Friday, November 14, 2014

opening up

Pringles potato chips
One of my sons called the speaker a "straight shooter." The other said it was "the best talk I ever heard." Both were referring to a motivational talk given at the local high school yesterday by a former Boston Celtics player named Chris Herren -- a fellow whose life had been decimated by alcohol, pills and eventually heroin. He's clean now.

I only read the newspaper account -- which was pretty much what you'd expect. What I hadn't expected was the sense of lightness that seemed to pervade my sons' appreciation of the talk.

There seem to be times in life when the unasked questions and visceral uncertainties get addressed as if out of the blue. Something inside lets go or opens up or something. It feels like a blessing: Finally, someone understands what I have been afraid to enunciate, let alone address.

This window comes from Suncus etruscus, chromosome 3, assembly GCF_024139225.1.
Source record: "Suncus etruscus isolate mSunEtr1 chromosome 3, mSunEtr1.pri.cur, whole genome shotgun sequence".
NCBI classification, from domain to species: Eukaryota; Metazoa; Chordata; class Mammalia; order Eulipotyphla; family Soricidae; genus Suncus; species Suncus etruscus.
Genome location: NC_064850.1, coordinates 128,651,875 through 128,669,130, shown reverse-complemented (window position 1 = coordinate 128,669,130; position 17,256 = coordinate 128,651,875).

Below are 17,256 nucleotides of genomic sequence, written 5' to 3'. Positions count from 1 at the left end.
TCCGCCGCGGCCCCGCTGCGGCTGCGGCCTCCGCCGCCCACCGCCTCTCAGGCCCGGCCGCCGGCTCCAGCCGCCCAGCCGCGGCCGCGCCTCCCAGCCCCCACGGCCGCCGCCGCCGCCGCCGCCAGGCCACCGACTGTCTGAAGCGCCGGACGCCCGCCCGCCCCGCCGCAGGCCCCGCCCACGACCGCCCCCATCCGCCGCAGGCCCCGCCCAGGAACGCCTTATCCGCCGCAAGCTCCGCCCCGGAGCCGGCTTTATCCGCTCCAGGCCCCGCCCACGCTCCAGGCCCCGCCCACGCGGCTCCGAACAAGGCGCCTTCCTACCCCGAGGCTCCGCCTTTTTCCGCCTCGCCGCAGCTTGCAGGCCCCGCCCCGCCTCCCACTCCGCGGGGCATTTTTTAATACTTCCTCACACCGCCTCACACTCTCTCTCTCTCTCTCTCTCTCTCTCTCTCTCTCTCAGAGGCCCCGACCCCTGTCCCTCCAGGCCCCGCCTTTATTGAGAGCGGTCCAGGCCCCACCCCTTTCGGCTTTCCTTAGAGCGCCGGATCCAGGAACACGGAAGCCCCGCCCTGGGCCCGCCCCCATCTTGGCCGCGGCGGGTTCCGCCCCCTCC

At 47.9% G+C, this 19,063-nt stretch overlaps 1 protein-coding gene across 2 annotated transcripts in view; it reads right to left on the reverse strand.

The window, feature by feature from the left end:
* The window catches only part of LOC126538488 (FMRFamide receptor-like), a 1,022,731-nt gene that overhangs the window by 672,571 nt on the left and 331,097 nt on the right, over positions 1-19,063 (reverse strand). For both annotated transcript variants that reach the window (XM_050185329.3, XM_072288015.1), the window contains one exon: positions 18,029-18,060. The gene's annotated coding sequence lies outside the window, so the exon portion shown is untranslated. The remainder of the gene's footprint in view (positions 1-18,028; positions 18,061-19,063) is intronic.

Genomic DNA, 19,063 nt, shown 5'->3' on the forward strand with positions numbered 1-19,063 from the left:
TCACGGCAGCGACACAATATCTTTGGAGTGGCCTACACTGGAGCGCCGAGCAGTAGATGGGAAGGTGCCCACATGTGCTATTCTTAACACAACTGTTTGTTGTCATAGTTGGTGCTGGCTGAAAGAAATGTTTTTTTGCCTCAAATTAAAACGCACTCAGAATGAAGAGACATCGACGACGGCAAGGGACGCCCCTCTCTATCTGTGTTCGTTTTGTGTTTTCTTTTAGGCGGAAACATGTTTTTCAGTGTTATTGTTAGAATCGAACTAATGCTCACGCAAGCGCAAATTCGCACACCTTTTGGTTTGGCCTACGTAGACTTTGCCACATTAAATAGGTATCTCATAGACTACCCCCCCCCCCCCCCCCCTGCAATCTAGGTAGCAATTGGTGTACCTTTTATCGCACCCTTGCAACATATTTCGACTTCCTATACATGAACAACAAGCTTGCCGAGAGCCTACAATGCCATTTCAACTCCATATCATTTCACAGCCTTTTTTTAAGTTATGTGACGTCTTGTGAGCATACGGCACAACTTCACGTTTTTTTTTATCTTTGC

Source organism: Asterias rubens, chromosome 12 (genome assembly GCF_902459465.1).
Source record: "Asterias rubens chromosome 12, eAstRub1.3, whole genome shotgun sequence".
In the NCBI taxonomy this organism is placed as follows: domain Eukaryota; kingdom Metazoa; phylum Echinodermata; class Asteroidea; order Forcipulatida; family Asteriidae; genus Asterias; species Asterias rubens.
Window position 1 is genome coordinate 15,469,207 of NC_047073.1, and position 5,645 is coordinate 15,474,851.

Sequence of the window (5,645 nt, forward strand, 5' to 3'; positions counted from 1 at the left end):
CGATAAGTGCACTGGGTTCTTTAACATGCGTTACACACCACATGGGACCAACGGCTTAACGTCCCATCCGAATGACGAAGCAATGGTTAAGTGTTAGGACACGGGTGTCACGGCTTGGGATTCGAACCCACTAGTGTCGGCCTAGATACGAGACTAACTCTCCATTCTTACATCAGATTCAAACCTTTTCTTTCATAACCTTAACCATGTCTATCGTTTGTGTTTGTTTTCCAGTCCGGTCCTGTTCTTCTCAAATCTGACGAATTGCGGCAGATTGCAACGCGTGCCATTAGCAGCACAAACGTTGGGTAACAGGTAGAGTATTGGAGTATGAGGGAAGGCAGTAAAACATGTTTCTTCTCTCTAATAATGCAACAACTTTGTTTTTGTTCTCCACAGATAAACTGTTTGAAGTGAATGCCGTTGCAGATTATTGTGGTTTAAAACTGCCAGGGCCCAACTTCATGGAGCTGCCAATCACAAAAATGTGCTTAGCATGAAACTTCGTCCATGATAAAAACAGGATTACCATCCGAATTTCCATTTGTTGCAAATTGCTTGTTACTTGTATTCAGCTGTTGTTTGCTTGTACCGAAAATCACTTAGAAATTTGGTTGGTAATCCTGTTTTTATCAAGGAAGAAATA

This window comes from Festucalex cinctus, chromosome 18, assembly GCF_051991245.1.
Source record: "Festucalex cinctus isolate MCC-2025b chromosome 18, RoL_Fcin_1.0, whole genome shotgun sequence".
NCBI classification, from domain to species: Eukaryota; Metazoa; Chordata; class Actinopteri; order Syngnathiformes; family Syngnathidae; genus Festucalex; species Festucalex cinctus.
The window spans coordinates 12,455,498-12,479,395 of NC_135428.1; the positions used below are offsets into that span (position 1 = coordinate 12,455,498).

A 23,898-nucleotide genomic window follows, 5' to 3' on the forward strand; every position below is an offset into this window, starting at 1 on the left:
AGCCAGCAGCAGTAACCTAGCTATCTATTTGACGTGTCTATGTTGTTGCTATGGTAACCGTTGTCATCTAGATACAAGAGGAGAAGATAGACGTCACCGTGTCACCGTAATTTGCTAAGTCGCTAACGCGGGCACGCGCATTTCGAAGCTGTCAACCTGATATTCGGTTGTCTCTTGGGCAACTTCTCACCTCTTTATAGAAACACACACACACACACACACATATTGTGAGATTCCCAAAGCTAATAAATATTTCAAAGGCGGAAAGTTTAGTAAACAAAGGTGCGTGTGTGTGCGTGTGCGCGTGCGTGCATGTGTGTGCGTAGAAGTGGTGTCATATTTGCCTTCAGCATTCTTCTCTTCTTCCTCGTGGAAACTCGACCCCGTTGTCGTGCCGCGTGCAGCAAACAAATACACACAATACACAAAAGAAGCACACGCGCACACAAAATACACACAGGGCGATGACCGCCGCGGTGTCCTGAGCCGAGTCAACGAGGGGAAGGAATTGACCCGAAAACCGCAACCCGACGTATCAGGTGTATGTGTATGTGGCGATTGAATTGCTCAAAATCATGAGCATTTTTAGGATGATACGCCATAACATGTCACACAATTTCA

Neither of my sons has a chemical addiction, but there is a lot of social pressure out there. Both my sons are graduates of the high school where Herren spoke, but this was what I think of as first-class education ... someone, not a parent, who tells his or her harrowing tale and loosens the knot I feel when wondering which path to follow. Suddenly, honesty is not so scary....

And a sense of lightness enters on little cat feet. It's better than finding $100 on the sidewalk: Suddenly, it's OK to admit the true truth, even if it's just a passion for Pringles.

I spent a couple of hours doing a first draft of this month's newspaper column about it.

1 comment:

  1. I wonder how many such things are missed because we're too busy to listen. I'm thinking such openings aren't always speakers in auditoriums but casual mentions among friends and others. And maybe sometimes just having honest moments with yourself.